Heterolysis (chemistry)

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In chemistry, heterolysis or heterolytic fission (from Greek ἕτερος, heteros, "different," and λύσις, lusis, "loosening") involves cleavage of a chemical bond in a process where both of the electrons involved in the original bond remain with only one of the fragment species.[1] During heterolytic bond cleavage in a neutral molecule, a cation and an anion will be generated. Typically, the more electronegative fragment will retain the pair of electrons.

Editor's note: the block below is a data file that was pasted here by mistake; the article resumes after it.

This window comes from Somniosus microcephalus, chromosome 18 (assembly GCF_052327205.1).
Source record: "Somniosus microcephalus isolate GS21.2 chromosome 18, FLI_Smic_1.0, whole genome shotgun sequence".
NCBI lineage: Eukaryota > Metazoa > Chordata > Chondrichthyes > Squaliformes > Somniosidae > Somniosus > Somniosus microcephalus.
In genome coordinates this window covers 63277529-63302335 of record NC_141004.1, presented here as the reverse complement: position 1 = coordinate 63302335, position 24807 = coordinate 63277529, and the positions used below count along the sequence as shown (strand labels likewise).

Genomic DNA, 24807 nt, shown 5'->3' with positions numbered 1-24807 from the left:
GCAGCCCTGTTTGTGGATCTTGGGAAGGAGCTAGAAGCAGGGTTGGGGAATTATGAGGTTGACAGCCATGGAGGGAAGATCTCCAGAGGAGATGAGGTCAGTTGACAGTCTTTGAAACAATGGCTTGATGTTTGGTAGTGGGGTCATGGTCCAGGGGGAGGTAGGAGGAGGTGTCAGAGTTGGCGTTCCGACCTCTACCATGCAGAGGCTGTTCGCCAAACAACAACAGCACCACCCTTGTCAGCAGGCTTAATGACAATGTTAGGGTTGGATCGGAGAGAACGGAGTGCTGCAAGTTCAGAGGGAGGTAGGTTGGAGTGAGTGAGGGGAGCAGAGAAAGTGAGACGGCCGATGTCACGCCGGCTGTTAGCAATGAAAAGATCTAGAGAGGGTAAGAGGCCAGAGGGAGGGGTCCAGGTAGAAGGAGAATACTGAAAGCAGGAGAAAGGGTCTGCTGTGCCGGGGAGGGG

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The energy involved in this process is called heterolytic bond dissociation energy. Bond cleavage is also possible by a process called homolysis. In the gas-phase, heterolysis of a neutral molecule will require additional energy to separate the ion contact pair.

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  1. ^ IUPAC, Compendium of Chemical Terminology, 2nd ed. (the "Gold Book") (1997). Online corrected version:  (2006–) "heterolysis (heterolytic)".